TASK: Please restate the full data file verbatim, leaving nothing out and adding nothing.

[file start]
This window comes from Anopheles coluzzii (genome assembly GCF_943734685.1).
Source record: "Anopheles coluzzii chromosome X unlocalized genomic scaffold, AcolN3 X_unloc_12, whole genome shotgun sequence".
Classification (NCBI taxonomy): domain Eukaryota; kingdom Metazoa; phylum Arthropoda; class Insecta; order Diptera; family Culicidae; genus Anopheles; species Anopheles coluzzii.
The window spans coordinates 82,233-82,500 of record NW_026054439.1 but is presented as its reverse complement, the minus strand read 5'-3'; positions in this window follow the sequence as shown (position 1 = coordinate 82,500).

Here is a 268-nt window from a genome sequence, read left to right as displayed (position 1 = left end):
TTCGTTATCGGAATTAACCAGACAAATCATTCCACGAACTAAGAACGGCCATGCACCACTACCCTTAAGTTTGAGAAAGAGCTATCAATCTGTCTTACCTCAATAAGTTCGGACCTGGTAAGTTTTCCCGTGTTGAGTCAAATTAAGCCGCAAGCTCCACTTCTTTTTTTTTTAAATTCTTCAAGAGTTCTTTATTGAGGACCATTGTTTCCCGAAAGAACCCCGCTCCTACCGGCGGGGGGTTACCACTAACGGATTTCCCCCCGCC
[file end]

This window comes from Anopheles coluzzii (genome assembly GCF_943734685.1).
Source record: "Anopheles coluzzii chromosome X unlocalized genomic scaffold, AcolN3 X_unloc_12, whole genome shotgun sequence".
Classification (NCBI taxonomy): domain Eukaryota; kingdom Metazoa; phylum Arthropoda; class Insecta; order Diptera; family Culicidae; genus Anopheles; species Anopheles coluzzii.
The window spans coordinates 82,233-82,500 of record NW_026054439.1 but is presented as its reverse complement, the minus strand read 5'-3'; positions in this window follow the sequence as shown (position 1 = coordinate 82,500).

Here is a 268-nt window from a genome sequence, read left to right as displayed (position 1 = left end):
TTCGTTATCGGAATTAACCAGACAAATCATTCCACGAACTAAGAACGGCCATGCACCACTACCCTTAAGTTTGAGAAAGAGCTATCAATCTGTCTTACCTCAATAAGTTCGGACCTGGTAAGTTTTCCCGTGTTGAGTCAAATTAAGCCGCAAGCTCCACTTCTTTTTTTTTTAAATTCTTCAAGAGTTCTTTATTGAGGACCATTGTTTCCCGAAAGAACCCCGCTCCTACCGGCGGGGGGTTACCACTAACGGATTTCCCCCCGCC